While the polls show that an increasing number of Americans think Clinton has lied about the Lewinsky matter . . . they also find the president still riding high in his job approval rating and that an increasing number have begun to question Starr's fairness.

Kenneth Starr's thin skin and his seeming inability to bring an investigation to a conclusion is working decidedly in President Clinton's favor.From the beginning, the odds were pretty slim that the president would resign or be impeached over his relationship with Monica Lewinsky, and they are getting longer with each day. The public is on the verge of saying "enough already!"

While the polls show that an increasing number of Americans think Clinton has lied about the Lewinsky matter (one would have to be stupid or saintly or maybe both not to think that), they also find the president still riding high in his job approval rating and that an increasing number have begun to question Starr's fairness.

A former federal judge, Starr is woefully short on experience as a prosecutor. Starr's image as a plodder on a moral crusade is not helped by his failure to end the Whitewater investigation after 41/2 years and $30 million.

His grinding, methodical approach may be classic case-building, but he is now dealing with a sex scandal involving the nation's most important citizen. It requires unusual techniques. Americans deserve to have this over with and not side-tracked by parallel investigations into who may be prying into the private lives of Starr and his chief aide and saying nasty things.

The answer to who is trying to discredit him is rather obvious. Darn near everyone in the White House, including Hillary Clinton. Have they tried to build a backfire? Of course they have, and to some degree they have succeeded.

Starr's conservative background and some injudicious moves (signing on to be a law dean for instance) during his tenure as Whitewater prosecutor have made him vulnerable. But those who are making the charges that Starr is part of a right-wing conspiracy should not forget that the sainted Archibald Cox of Watergate fame was a staunch ally of John F. Kennedy and no friend of Richard Nixon's.

In other words, everyone has some philosophical background, but the record of integrity should stand for something. It did with Cox, and it should with Starr.

Starr should not be surprised that he is the target of all the president's men, including his lawyers. But he should be above it and not in a position of losing the advantage of a balanced mainstream media by conducting a side inquiry that has serious First Amendment implications.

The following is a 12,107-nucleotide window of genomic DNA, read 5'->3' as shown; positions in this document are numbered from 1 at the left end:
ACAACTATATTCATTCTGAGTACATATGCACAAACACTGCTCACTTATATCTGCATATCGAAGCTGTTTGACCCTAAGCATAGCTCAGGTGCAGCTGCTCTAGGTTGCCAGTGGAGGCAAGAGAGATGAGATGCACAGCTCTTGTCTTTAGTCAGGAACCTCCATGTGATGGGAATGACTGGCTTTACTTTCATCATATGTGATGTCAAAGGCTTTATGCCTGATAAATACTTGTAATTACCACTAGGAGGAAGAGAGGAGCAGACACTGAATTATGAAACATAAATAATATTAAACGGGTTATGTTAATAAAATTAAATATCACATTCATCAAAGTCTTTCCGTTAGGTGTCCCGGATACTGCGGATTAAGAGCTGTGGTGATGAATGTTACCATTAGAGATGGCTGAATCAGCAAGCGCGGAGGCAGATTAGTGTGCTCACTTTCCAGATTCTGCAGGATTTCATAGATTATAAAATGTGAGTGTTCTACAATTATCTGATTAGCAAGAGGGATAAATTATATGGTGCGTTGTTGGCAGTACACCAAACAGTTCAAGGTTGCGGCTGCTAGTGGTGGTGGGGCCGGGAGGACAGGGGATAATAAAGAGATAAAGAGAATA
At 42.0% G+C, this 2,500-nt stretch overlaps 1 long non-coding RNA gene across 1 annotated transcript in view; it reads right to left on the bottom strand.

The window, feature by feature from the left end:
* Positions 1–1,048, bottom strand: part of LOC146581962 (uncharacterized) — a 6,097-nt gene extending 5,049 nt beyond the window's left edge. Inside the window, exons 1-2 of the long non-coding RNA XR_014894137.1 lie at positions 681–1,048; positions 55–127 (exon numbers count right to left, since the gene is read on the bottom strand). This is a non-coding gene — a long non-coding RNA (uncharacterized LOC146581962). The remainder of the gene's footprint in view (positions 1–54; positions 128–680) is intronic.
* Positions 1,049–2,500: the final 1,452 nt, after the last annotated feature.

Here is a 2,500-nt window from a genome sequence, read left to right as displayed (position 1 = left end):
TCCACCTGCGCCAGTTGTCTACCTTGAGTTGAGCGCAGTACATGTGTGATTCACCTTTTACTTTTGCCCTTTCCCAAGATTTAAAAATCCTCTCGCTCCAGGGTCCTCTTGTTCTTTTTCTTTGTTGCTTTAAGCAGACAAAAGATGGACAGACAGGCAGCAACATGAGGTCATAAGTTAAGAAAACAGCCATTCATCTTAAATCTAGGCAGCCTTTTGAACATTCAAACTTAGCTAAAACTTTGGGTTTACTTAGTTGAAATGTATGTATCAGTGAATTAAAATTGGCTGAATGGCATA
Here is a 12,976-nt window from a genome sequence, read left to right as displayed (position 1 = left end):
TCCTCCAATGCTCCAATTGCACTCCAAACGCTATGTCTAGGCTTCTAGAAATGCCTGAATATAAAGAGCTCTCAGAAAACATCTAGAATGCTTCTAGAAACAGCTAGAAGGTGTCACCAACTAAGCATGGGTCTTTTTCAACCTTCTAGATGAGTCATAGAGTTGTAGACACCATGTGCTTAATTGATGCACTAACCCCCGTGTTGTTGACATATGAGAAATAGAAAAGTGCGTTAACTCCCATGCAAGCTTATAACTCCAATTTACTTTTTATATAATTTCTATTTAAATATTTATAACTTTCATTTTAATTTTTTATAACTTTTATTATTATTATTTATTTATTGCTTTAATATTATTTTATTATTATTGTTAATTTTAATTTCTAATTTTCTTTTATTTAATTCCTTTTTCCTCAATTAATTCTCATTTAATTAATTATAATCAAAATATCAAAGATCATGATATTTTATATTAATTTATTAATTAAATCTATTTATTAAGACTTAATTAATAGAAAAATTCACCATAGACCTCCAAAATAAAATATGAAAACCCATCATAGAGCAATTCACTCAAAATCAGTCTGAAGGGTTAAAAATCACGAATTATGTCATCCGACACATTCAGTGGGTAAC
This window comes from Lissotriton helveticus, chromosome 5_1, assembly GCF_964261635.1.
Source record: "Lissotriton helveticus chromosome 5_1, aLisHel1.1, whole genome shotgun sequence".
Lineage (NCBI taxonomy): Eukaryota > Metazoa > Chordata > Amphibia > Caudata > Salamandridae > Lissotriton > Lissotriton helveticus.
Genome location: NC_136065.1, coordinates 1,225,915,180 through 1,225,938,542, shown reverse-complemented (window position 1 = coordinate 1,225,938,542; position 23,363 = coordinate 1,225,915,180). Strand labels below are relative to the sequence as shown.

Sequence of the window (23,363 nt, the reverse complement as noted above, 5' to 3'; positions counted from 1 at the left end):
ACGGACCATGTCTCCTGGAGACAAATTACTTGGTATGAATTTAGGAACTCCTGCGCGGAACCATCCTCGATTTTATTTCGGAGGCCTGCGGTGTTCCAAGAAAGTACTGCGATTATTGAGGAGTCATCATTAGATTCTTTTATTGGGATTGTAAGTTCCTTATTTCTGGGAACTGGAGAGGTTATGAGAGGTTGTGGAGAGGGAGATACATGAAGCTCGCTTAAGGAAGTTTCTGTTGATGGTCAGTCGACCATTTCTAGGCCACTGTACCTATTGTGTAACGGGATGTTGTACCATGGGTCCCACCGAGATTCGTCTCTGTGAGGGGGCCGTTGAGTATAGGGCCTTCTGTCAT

Few in the media want to defend the likes of Sidney Blumenthal, the White House aide who masqueraded as a journalist for a time and who authored a half-dozen plans ranging from discrediting reporters to Hillary's conspiracy theory. But Starr has left us little choice. Bad investigations bring bad results, just as bad cases make bad law. Starr knows this. A better reaction would have been one of silent disdain.

Who really cares what James Carville says? He has absolutely no credibility left, if he ever had any in the first place. Is he dangerous? Only if Starr lets him be.

Starr needs quickly to let the public know where this whole thing is going. He needs to get Lewinsky's overbearing, motor-mouth attorney off the airwaves and into negotiations for her testimony. No one really believes Starr is going to indict this young lady.And what good would that do anyway? Bring her before the grand jury and let the testimony fall where it may.

Starr also should make clear his intentions, informing the public on whether he will make a report to the House Judiciary Committee or if he actually believes that indictments are forthcoming. Who is a target? This isn't standard practice, but neither is the entire situation.

How many perjury counts can you bring? Nearly everyone has lied in this case and probably will continue to do so. Those who haven't seem to be in denial. Hillary Clinton as a youngster must never have missed the popular radio show "Let's Pretend."

Those who believe President Clinton will once again have slithered off the hook if he is not indicted or made the subject of impeachment hearings probably would be foolish enough to buy a used car from Carville. The rest of the president's tenure and the historical perspective of his administration, like Warren Harding's, will forever be tainted by this tawdriness.And Bill Clinton knows it.

So get on with it, Starr, and get it over with.